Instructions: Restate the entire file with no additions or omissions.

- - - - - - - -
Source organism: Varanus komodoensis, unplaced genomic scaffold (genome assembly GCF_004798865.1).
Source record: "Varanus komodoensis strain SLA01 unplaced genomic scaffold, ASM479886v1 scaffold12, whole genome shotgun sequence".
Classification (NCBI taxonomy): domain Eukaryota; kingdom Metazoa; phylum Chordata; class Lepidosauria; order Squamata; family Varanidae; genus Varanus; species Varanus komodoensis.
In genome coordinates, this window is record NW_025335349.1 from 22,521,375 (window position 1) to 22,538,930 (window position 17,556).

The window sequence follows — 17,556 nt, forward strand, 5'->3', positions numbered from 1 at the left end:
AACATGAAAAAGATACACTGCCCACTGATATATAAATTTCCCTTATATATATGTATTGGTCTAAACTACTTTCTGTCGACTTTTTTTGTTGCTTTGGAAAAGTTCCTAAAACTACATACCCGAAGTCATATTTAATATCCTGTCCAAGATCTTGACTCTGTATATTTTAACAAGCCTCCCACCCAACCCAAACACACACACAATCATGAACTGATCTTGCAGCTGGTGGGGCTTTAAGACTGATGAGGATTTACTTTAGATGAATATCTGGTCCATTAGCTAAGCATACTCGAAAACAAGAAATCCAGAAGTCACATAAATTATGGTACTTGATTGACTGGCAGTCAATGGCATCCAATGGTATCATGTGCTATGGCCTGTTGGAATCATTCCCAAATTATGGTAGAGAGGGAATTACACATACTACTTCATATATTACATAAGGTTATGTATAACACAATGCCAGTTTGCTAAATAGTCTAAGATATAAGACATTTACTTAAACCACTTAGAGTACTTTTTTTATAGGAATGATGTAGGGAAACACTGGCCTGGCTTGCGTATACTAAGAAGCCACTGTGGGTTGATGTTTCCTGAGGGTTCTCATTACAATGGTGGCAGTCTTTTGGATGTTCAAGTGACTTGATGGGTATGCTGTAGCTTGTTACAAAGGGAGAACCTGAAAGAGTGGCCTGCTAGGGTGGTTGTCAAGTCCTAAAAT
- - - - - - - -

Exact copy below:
Source organism: Varanus komodoensis, unplaced genomic scaffold (genome assembly GCF_004798865.1).
Source record: "Varanus komodoensis strain SLA01 unplaced genomic scaffold, ASM479886v1 scaffold12, whole genome shotgun sequence".
Classification (NCBI taxonomy): domain Eukaryota; kingdom Metazoa; phylum Chordata; class Lepidosauria; order Squamata; family Varanidae; genus Varanus; species Varanus komodoensis.
In genome coordinates, this window is record NW_025335349.1 from 22,521,375 (window position 1) to 22,538,930 (window position 17,556).

The window sequence follows — 17,556 nt, forward strand, 5'->3', positions numbered from 1 at the left end:
AACATGAAAAAGATACACTGCCCACTGATATATAAATTTCCCTTATATATATGTATTGGTCTAAACTACTTTCTGTCGACTTTTTTTGTTGCTTTGGAAAAGTTCCTAAAACTACATACCCGAAGTCATATTTAATATCCTGTCCAAGATCTTGACTCTGTATATTTTAACAAGCCTCCCACCCAACCCAAACACACACACAATCATGAACTGATCTTGCAGCTGGTGGGGCTTTAAGACTGATGAGGATTTACTTTAGATGAATATCTGGTCCATTAGCTAAGCATACTCGAAAACAAGAAATCCAGAAGTCACATAAATTATGGTACTTGATTGACTGGCAGTCAATGGCATCCAATGGTATCATGTGCTATGGCCTGTTGGAATCATTCCCAAATTATGGTAGAGAGGGAATTACACATACTACTTCATATATTACATAAGGTTATGTATAACACAATGCCAGTTTGCTAAATAGTCTAAGATATAAGACATTTACTTAAACCACTTAGAGTACTTTTTTTATAGGAATGATGTAGGGAAACACTGGCCTGGCTTGCGTATACTAAGAAGCCACTGTGGGTTGATGTTTCCTGAGGGTTCTCATTACAATGGTGGCAGTCTTTTGGATGTTCAAGTGACTTGATGGGTATGCTGTAGCTTGTTACAAAGGGAGAACCTGAAAGAGTGGCCTGCTAGGGTGGTTGTCAAGTCCTAAAAT